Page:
At CES, the company is promoting Alexa-enabled faucets, vanity mirrors and water guzzling showers over performance and efficiency.
Perhaps I expect too much. But in the more than two decades I’ve been attending trade shows and writing about building products, Kohler has consistently been one of the good guys. They always seemed to be making forward strides to reduce water waste, educate the public about conservation, and tighten up their vast manufacturing facilities.
But when I was whisked through the Kohler booth at CES this week, I felt as though some trust fund kid had gotten hold of the Kohler playbook and rewritten the company’s mission statement after his third microbrew.
Too Much Talk
What puzzled me was why Kohler feels that we need to talk to ourselves in the bathroom. You can now get a high-end Numi toilet with integrated Alexa. You can also talk to your water guzzling, multi-head shower and even your vanity mirror now awaits your mundane queries and ramblings.
Kohler also added Alexa to their Sensate kitchen faucet. So now, instead of the split second it takes to normally activate the faucet with a gesture, you can fumble around in your head for the right words to turn the faucet on for exactly the amount of time you want.
“Why would you do that,” I asked the Kohler rep at the show. “Can you disable the Alexa feature?”
“That’s the beauty of it,” he explained, “you can choose to use it or not use it. It’s totally up to the user.”
Isn’t that a given? I guess if a homeowner was disabled, or an amputee, voice controlled kitchen faucets might make sense. But why integrate Alexa into the bathroom?
“Why couldn’t I just stick an Amazon Echo in the bathroom and achieve the same thing?” I asked.
“You could,” he acknowledged, “But we’re saving space on the sink countertop--and we’ve made it more water resistant. “Also, the research shows that 80-something percent of people take their phone into the bathroom with them,” he explained. “What we’re hoping is that people will no longer bring their phones into the bathroom, since now they’ve got Alexa. And we know that 13 percent of households are using voice control.”
There’s no argument that voice control of technology has appropriate and valuable uses--as a tool for elderly homeowners, for example--but the verdict is still out whether it will or should become ubiquitous in our homes. 13 percent is not a ringing endorsement.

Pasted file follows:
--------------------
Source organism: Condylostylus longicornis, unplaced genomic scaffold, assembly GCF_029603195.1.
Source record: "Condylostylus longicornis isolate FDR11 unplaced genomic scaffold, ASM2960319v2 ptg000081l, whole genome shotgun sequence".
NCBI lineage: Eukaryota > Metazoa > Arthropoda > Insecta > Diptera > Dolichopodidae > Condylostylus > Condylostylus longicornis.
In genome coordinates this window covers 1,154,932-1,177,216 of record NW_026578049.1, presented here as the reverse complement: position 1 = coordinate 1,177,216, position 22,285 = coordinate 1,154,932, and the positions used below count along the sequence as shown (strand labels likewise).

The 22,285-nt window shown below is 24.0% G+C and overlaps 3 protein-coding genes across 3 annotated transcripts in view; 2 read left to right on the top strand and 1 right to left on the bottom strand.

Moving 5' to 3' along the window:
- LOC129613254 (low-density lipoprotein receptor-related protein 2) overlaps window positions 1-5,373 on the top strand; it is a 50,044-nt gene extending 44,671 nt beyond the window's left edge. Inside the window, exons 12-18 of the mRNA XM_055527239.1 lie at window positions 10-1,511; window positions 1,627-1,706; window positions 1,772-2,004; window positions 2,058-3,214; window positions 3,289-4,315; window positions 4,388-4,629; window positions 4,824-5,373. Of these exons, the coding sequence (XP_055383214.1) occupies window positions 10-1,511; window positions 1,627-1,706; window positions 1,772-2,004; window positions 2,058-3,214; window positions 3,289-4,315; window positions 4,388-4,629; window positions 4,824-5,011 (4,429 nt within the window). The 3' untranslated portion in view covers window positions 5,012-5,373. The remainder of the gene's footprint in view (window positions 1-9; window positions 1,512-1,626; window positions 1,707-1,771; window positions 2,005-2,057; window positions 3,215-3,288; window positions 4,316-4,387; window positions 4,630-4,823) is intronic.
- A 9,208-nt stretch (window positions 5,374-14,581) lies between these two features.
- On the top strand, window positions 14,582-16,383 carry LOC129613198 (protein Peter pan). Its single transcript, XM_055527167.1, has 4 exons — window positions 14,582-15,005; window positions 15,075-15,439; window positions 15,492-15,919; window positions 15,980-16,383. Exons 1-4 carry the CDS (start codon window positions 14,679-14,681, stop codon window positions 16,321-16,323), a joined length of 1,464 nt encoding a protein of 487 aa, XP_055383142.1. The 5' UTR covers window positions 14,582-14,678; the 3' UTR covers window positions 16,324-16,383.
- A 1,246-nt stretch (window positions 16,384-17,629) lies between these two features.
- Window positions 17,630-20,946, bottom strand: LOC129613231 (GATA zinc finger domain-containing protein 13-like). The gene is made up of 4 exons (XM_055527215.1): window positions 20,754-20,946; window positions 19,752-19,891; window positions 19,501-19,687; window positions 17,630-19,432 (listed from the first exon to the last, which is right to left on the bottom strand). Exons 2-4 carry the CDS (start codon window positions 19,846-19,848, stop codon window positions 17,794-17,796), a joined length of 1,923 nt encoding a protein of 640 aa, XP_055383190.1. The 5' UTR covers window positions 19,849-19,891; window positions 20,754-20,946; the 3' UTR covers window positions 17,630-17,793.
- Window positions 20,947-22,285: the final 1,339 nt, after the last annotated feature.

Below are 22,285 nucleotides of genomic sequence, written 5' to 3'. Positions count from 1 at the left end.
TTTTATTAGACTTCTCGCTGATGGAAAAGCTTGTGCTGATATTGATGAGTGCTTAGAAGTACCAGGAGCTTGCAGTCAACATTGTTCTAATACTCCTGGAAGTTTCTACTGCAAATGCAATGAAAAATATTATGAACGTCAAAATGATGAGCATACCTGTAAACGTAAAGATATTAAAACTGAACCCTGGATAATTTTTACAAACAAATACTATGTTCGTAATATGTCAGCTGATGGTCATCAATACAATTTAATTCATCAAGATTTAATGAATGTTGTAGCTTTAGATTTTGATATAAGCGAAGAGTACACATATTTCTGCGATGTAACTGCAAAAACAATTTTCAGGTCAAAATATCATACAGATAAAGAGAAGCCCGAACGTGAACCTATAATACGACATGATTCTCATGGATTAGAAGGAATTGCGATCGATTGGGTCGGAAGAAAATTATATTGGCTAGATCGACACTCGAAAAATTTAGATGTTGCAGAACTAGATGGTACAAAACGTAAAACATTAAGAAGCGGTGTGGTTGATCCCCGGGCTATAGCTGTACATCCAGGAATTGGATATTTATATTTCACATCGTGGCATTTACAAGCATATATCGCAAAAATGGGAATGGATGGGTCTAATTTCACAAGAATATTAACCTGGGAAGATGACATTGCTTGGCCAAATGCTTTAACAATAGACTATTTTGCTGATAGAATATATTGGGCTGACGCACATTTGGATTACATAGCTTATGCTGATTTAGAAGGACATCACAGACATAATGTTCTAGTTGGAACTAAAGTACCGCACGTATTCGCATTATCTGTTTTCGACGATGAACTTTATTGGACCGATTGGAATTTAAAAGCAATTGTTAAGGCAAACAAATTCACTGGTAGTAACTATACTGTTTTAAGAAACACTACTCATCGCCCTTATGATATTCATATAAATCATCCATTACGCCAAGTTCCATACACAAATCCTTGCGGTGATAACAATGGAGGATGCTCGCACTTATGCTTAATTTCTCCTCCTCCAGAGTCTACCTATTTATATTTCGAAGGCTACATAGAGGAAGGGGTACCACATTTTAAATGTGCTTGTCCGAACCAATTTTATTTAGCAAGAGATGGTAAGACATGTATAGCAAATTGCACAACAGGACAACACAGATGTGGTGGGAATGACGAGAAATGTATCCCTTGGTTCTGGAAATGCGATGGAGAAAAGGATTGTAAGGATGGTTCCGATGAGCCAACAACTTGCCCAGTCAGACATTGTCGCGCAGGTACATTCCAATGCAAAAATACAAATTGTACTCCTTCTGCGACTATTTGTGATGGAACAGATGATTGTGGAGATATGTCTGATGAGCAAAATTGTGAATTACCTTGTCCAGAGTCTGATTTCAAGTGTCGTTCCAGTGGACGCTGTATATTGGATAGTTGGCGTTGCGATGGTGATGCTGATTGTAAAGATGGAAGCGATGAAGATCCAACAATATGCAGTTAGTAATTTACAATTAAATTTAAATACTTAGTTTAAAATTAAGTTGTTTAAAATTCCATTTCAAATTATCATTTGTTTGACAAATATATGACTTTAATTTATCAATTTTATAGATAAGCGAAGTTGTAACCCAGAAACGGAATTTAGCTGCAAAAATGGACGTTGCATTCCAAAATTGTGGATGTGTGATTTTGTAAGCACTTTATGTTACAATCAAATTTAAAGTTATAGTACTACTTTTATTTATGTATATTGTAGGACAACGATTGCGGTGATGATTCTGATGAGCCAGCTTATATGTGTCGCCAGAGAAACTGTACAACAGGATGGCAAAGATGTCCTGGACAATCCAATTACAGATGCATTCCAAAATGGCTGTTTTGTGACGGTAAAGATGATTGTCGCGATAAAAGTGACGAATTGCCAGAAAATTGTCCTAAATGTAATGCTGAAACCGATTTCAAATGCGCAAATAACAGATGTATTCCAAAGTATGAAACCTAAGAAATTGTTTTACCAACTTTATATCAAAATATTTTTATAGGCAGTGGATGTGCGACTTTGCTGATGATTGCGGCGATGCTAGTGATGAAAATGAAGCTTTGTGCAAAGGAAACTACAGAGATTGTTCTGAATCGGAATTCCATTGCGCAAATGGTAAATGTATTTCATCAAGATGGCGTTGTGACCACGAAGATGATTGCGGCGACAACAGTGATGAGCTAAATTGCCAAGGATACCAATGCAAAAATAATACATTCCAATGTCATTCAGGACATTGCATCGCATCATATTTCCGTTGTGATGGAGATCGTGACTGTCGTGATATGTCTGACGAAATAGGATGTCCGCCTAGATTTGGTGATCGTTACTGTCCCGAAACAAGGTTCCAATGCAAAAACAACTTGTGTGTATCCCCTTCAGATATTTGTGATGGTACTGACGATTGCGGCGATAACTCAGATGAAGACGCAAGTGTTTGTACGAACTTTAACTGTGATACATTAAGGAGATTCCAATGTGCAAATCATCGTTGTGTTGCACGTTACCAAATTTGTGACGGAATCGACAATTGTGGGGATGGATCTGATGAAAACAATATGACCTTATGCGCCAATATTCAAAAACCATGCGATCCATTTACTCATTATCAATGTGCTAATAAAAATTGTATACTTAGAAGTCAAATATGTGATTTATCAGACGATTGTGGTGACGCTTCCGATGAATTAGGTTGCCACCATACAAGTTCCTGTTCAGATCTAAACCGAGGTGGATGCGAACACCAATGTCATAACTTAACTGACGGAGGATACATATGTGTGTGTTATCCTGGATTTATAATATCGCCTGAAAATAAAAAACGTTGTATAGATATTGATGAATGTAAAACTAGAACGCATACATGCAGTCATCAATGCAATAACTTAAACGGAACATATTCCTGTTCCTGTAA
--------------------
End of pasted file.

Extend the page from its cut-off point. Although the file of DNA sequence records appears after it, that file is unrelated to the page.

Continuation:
More importantly in the Kohler example are their assumptions about behavior and how we interact with technology. Can’t we assume people take their phone into the bathroom to sit on the john and read the newspaper, check their Facebook, or Instagram? How will Alexa replace that? This seems like cracked logic, or perhaps just wishful thinking.
My biggest disappoint with Kohler, however, is not with silly and superficial integration of Alexa with these luxury products. The rich have ever been a fickle and superficial lot. But simply because we can pamper them with wasteful technology doesn’t mean we should.
Why roll out a multi-head shower system that has been around for years, at a time when much of the country is struggling with drought and water quality issues? What these systems do is comply with plumbing codes in word--but not in deed. Each shower head may deliver 2.5 gpm (or less), but running multiple heads once can put you in the 10 gallon per minute range. Take a ten minute shower and you’ve wasted 100 gallons of water. What a tragic rollback in water efficiency for a company that excels in producing low-flow toilets.
The Long View
When historians 100 years from now (if any of them survive the extreme climate shifts that are coming), look back at this time, they may reach the conclusion that our obsession with comfort is what ultimately destroyed our ability to survive. Instead of talking to our mirrors and faucets, how about taking a few pointers from Moen, with its water saving smart shower and Flo leak detection?
Come on Kohler. Appealing to the narcissism of the rich isn’t doing the planet any favors. You can do better.